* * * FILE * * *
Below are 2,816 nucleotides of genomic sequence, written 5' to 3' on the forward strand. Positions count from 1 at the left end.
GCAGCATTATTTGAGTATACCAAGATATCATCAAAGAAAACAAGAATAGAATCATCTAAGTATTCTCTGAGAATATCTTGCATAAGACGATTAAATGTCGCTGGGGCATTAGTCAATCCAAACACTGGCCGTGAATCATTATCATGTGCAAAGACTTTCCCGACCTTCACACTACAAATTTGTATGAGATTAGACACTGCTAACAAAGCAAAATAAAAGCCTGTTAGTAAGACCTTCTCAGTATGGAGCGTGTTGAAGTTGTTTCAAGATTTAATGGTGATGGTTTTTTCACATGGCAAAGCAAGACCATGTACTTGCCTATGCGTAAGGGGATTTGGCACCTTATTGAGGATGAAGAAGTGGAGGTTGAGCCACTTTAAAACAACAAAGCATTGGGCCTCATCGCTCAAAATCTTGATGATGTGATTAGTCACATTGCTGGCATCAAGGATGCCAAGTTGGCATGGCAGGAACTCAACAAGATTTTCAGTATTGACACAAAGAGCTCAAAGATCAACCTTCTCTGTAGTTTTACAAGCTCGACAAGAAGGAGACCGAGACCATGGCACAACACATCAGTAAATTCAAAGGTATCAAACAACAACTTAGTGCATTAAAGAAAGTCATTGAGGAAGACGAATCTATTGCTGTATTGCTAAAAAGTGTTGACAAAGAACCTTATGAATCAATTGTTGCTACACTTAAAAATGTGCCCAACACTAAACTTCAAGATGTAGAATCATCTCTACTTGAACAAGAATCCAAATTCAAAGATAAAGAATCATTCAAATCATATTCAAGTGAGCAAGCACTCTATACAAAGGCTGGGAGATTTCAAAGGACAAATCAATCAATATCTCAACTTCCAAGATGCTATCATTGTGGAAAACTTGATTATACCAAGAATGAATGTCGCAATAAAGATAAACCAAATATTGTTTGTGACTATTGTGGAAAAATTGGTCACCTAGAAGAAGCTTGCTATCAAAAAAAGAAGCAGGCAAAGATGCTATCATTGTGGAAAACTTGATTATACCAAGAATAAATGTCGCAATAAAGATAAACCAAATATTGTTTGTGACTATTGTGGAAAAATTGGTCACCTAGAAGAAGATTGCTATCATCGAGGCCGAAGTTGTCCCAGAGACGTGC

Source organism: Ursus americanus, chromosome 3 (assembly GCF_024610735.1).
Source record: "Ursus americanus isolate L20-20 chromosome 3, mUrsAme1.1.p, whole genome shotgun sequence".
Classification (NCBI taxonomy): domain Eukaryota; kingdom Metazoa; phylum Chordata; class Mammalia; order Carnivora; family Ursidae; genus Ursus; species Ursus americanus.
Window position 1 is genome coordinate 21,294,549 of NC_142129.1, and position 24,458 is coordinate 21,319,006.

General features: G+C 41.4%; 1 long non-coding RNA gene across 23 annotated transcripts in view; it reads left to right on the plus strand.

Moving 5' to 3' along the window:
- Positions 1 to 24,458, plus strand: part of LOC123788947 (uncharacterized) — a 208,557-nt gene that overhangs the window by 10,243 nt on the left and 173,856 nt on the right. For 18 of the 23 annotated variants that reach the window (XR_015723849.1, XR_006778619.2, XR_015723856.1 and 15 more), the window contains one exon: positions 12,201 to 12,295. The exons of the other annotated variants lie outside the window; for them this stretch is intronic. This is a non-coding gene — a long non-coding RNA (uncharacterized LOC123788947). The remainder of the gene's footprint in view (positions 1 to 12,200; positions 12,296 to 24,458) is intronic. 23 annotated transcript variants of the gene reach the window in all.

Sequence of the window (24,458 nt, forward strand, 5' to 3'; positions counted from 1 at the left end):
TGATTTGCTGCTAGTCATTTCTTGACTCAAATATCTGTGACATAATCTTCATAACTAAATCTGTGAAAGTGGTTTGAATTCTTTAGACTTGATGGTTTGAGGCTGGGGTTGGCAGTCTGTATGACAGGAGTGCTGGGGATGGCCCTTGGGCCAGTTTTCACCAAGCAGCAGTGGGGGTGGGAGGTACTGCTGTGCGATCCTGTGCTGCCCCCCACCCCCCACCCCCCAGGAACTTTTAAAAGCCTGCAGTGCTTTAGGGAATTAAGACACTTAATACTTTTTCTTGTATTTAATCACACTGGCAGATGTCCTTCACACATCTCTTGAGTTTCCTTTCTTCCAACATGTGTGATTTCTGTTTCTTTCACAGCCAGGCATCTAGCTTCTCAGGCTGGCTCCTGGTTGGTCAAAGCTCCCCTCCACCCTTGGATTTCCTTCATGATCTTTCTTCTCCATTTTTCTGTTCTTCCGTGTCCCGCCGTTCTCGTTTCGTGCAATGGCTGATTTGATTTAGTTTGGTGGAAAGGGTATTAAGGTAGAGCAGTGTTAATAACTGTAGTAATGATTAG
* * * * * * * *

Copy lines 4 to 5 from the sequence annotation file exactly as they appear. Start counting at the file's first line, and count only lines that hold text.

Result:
Source record: "Ursus americanus isolate L20-20 chromosome 3, mUrsAme1.1.p, whole genome shotgun sequence".
Classification (NCBI taxonomy): domain Eukaryota; kingdom Metazoa; phylum Chordata; class Mammalia; order Carnivora; family Ursidae; genus Ursus; species Ursus americanus.